Not an isolated event

January 12, 2020

The attention that the Nankana Sahib incident has gotten should lead to legislation safeguarding the rights of minority women

A view of Nankana.— Photo by Rahat Dar

On January 3, a charged mob gathered outside Gurdwara Nankana Sahib, the gurdwara built on what was believed to be the place where the founder of Sikhism, Baba Guru Nanak was born. The mob chanted anti-Sikh slogans, vowing to oust the minority Sikh community from the town named after their spiritual leader Baba Nanak: The mob was led by Muhammad Imran who also pledged to change the name of the town after ‘purifying’ it. Local police arrested Imran a day after his speech caused a huge unrest as it went viral on social media.

Many in the mob were related to the family of Muhammad Ehsan, who had allegedly forcibly converted 18-year-old Sikh girl Jagjit Kaur – daughter of a granthi (reciter of holy verse/priest) in the Gurdwara after kidnapping her. Muhammad Imran is Ehsan’s elder brother.

Ehsan’s family members were protesting outside the gurdwara against the arrest and the alleged pressure of local administration to return the girl to her family after divorcing her, a local who lives in the same street tells The News on Sunday.

“The two families live nearby. The boy and the girl had been in contact for several months,” he claims.

The Sikh community, however, claims that the boy abducted their girl and forcibly converted and married her. The matter is pending before a court. On August 28, 2019, Jagjit Kaur’s family lodged a first information report (FIR) against Ehsan and his family, accusing them of abducting and forcibly converting Kaur to Islam. The issue attached cross-border attention due to the strained Indo-Pak relations, India’s internal politics around its citizenship laws that are seen making Muslims in the country vulnerable, and the recent opening of Kartarpur Corridor for Sikhs by Pakistan.

Forced conversions are not new in the country, but this one comes at a particularly turbulent time. Data on such reported cases in the press, complied by Centre for Social Justice (CSJ), a non-government organisation working on minority rights, shows as many as 160 cases of forced conversions over the past six years (2013-2019). In Sindh, in 16 cases, the girls sought judicial relief.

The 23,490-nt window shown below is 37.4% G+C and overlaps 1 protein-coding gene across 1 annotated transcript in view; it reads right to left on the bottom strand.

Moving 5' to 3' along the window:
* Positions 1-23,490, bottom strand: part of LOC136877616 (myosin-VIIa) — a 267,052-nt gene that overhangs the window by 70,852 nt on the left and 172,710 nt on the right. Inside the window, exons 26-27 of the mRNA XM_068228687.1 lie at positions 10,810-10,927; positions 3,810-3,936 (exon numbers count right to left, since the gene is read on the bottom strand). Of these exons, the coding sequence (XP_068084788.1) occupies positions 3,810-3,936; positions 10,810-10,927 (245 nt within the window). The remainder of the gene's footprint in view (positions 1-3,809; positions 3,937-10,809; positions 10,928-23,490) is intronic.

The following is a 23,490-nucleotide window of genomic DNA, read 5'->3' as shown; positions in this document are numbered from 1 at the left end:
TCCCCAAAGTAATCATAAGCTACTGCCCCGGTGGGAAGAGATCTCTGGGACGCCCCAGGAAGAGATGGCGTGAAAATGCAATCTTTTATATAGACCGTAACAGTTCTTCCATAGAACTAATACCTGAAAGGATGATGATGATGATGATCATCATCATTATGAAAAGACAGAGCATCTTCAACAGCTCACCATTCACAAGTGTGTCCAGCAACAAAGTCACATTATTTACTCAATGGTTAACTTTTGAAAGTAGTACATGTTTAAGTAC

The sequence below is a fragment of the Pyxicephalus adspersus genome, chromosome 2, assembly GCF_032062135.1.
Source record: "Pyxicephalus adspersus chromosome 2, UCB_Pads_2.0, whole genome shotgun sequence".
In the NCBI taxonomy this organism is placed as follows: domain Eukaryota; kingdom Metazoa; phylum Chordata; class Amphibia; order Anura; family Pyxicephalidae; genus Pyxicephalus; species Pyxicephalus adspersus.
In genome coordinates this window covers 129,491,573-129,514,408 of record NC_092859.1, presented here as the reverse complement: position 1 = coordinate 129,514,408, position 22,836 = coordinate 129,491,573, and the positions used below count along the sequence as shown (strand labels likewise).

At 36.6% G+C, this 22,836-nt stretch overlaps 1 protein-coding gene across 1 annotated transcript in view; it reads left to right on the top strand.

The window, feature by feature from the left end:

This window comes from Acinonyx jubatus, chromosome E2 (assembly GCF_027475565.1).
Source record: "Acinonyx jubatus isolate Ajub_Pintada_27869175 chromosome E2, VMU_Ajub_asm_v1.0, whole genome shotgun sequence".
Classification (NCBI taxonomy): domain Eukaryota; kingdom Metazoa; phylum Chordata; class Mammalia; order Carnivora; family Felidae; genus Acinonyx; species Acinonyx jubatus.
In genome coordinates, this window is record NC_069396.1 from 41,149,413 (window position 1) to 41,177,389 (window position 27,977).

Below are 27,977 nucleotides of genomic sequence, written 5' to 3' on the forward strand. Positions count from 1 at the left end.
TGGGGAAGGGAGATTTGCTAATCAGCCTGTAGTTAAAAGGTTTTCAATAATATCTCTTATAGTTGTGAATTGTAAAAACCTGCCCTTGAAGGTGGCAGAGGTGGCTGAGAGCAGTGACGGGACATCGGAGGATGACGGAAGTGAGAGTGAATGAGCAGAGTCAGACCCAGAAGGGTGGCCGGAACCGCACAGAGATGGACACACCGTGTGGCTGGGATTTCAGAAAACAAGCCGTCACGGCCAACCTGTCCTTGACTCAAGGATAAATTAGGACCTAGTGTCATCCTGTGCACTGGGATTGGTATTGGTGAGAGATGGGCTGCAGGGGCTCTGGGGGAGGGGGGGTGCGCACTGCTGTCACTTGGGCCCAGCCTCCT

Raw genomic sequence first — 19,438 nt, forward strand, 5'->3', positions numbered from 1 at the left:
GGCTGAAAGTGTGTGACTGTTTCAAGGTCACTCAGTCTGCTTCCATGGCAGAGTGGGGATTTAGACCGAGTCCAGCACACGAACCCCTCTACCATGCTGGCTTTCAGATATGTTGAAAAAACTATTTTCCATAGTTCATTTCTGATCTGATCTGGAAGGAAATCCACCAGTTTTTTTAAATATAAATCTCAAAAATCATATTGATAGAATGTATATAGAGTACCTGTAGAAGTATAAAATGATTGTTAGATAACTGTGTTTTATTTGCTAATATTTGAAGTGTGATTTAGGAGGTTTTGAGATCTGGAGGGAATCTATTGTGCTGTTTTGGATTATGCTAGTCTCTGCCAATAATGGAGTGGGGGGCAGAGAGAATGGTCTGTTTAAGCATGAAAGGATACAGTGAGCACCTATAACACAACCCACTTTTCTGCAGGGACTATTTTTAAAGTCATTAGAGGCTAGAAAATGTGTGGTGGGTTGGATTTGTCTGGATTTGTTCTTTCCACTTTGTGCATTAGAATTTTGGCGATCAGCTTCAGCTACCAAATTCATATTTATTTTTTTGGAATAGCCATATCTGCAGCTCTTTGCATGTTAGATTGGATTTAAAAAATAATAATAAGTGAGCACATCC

There has been a clear pattern, girls from religious minority communities are kidnapped and later converted to Islam in areas where said religious minorities comprise a sizable proportion of the population. In Sindh, such cases mostly take place in areas populated by Hindus like Umar Kot, Ghotki and Tharparkar districts. In the Punjab, similar incidents are reported in areas where the Christian community are in sizable numbers. According to a senior resident of Nankana Sahib, a few such cases within the Sikh community have also taken place in the past but remained under-reported in mainstream media. In most of the reported cases, the age of the converted girls is between 18 and 21 year and after alleged ‘elopement’, they convert to Islam and get certification from a religious seminary.

“Until and unless there are independent investigations in such cases, we cannot say that these are willful conversions and elopements,” says Peter Jacob, the executive director of CJS.

There is a growing awareness of this issue, but state institutions have moved very slowly, and there is a lack of serious legislation and independent investigations by the state administrative machinery.

“Analysis of these cases reveals the range of legal loopholes, procedural irregularities and socio-cultural factors contributing to impunity available to perpetrators,” says Peter Jacob, the executive director of CJS.

“Forced conversion remains an abuse of law which needs to be tackled”, he says, adding, “Until and unless there are independent investigations in such cases, we cannot say that these are willful conversions and elopements.”